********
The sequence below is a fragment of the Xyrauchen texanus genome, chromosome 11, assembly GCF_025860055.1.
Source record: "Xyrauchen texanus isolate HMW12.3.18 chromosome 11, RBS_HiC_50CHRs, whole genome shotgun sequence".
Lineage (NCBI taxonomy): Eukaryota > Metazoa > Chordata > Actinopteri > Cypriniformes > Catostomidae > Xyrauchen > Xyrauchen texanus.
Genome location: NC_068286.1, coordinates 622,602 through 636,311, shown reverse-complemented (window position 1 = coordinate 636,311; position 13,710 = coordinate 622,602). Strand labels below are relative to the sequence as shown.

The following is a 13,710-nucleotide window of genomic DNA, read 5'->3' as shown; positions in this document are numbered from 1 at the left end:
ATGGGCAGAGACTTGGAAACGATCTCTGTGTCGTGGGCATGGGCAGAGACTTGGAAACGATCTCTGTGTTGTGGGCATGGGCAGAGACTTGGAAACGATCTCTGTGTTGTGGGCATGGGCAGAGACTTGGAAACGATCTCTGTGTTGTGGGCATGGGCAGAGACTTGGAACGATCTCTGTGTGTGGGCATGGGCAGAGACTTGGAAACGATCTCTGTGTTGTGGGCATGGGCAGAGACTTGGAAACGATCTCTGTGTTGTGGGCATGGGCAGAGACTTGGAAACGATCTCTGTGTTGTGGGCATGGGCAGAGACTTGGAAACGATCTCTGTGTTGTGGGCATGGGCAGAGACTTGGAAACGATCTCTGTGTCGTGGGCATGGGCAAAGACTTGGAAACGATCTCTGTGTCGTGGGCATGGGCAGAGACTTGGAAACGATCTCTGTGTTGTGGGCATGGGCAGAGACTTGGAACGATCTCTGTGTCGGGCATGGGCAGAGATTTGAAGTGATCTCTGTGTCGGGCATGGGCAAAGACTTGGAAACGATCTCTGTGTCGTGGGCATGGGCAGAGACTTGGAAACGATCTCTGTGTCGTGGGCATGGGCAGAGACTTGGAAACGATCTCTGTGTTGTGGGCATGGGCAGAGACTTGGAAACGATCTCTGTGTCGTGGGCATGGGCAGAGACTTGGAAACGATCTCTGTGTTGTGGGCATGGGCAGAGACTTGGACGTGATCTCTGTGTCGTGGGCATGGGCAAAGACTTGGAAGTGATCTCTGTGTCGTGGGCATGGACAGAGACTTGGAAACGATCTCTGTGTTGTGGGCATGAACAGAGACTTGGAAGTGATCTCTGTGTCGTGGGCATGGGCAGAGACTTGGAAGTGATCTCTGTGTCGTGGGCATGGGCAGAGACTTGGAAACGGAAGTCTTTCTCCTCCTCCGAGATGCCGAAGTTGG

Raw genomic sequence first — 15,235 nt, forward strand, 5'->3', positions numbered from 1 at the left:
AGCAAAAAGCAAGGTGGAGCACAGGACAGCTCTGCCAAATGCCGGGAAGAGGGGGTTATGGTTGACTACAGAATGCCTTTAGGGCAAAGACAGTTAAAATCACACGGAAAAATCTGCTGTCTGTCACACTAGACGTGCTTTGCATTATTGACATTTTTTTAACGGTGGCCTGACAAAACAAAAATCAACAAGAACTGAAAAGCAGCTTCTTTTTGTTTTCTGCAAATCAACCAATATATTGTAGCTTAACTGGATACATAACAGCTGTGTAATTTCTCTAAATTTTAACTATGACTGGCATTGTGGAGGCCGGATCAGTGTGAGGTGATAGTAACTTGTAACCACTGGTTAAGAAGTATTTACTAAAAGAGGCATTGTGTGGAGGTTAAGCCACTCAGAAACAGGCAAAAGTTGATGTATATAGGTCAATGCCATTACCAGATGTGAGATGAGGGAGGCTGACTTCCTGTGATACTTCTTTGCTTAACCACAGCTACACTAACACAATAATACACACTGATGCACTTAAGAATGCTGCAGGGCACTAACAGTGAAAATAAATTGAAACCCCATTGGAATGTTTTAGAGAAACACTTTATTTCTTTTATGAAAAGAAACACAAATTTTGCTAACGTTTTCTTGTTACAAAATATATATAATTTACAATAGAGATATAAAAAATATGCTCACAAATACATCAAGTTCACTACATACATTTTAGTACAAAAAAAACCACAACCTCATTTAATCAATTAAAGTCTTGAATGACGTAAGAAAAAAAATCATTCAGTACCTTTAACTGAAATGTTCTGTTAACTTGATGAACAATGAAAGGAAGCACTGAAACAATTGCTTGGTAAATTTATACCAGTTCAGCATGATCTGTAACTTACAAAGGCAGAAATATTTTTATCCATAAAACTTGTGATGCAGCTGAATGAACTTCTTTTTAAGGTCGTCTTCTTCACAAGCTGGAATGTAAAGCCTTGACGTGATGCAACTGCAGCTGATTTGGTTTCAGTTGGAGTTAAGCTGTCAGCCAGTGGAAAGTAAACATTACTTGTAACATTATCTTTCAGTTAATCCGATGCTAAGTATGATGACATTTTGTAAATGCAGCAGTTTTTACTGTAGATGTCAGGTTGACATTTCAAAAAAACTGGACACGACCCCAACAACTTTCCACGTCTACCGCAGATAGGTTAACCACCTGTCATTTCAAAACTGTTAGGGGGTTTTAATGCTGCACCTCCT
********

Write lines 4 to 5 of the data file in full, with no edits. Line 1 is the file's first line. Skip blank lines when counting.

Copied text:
Genome location: NC_068286.1, coordinates 622,602 through 636,311, shown reverse-complemented (window position 1 = coordinate 636,311; position 13,710 = coordinate 622,602). Strand labels below are relative to the sequence as shown.

The following is a 13,710-nucleotide window of genomic DNA, read 5'->3' as shown; positions in this document are numbered from 1 at the left end: